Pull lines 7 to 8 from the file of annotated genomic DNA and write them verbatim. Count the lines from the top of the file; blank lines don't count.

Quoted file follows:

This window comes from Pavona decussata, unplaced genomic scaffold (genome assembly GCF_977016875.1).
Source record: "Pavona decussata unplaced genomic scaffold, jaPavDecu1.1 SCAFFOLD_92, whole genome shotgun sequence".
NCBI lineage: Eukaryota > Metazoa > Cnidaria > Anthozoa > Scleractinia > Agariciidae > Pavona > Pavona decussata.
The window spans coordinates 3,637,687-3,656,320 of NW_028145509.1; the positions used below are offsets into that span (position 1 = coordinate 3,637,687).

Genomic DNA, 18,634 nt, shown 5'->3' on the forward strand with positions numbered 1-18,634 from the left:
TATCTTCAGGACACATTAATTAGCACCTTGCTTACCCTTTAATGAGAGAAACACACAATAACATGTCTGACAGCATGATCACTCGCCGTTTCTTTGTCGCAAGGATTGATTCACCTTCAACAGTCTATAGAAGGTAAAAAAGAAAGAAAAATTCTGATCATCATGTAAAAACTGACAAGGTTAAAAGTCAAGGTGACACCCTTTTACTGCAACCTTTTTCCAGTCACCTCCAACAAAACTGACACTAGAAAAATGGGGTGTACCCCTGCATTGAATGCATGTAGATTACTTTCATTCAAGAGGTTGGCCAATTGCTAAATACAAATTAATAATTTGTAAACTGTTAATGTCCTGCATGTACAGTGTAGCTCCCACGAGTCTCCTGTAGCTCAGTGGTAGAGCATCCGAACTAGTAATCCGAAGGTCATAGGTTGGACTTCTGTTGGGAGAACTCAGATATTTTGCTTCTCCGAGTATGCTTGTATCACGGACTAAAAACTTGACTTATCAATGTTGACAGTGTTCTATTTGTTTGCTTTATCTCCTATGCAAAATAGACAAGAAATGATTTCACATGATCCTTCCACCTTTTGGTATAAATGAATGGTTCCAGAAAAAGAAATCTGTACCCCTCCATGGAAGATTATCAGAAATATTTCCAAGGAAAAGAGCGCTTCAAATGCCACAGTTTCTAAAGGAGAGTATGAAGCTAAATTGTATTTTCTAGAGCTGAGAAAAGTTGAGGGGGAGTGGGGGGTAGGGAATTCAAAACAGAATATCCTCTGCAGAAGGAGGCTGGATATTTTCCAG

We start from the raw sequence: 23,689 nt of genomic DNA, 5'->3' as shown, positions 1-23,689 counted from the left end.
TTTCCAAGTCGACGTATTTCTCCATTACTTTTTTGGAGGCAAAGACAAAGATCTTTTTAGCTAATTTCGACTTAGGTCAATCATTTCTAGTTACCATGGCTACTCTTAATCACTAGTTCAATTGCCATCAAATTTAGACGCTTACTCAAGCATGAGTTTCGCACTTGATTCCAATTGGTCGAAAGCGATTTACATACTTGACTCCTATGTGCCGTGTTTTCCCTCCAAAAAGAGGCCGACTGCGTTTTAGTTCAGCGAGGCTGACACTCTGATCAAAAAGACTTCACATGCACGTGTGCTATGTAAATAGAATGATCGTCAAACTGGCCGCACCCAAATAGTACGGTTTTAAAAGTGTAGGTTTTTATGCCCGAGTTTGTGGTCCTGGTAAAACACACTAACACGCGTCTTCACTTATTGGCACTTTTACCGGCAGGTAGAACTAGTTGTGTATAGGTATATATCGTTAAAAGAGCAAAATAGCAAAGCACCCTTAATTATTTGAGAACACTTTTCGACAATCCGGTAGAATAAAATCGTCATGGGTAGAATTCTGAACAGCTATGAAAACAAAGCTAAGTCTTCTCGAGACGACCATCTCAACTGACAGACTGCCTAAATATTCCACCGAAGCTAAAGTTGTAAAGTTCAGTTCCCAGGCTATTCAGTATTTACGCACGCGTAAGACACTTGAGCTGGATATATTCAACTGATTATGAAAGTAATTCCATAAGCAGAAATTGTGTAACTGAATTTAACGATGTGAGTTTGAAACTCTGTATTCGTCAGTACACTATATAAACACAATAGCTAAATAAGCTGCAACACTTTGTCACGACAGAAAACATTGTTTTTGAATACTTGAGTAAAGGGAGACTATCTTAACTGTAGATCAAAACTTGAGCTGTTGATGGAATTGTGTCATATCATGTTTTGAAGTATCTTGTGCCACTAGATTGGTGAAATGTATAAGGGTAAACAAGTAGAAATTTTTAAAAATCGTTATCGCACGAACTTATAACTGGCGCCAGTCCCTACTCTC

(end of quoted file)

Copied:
We start from the raw sequence: 23,689 nt of genomic DNA, 5'->3' as shown, positions 1-23,689 counted from the left end.
TTTCCAAGTCGACGTATTTCTCCATTACTTTTTTGGAGGCAAAGACAAAGATCTTTTTAGCTAATTTCGACTTAGGTCAATCATTTCTAGTTACCATGGCTACTCTTAATCACTAGTTCAATTGCCATCAAATTTAGACGCTTACTCAAGCATGAGTTTCGCACTTGATTCCAATTGGTCGAAAGCGATTTACATACTTGACTCCTATGTGCCGTGTTTTCCCTCCAAAAAGAGGCCGACTGCGTTTTAGTTCAGCGAGGCTGACACTCTGATCAAAAAGACTTCACATGCACGTGTGCTATGTAAATAGAATGATCGTCAAACTGGCCGCACCCAAATAGTACGGTTTTAAAAGTGTAGGTTTTTATGCCCGAGTTTGTGGTCCTGGTAAAACACACTAACACGCGTCTTCACTTATTGGCACTTTTACCGGCAGGTAGAACTAGTTGTGTATAGGTATATATCGTTAAAAGAGCAAAATAGCAAAGCACCCTTAATTATTTGAGAACACTTTTCGACAATCCGGTAGAATAAAATCGTCATGGGTAGAATTCTGAACAGCTATGAAAACAAAGCTAAGTCTTCTCGAGACGACCATCTCAACTGACAGACTGCCTAAATATTCCACCGAAGCTAAAGTTGTAAAGTTCAGTTCCCAGGCTATTCAGTATTTACGCACGCGTAAGACACTTGAGCTGGATATATTCAACTGATTATGAAAGTAATTCCATAAGCAGAAATTGTGTAACTGAATTTAACGATGTGAGTTTGAAACTCTGTATTCGTCAGTACACTATATAAACACAATAGCTAAATAAGCTGCAACACTTTGTCACGACAGAAAACATTGTTTTTGAATACTTGAGTAAAGGGAGACTATCTTAACTGTAGATCAAAACTTGAGCTGTTGATGGAATTGTGTCATATCATGTTTTGAAGTATCTTGTGCCACTAGATTGGTGAAATGTATAAGGGTAAACAAGTAGAAATTTTTAAAAATCGTTATCGCACGAACTTATAACTGGCGCCAGTCCCTACTCTC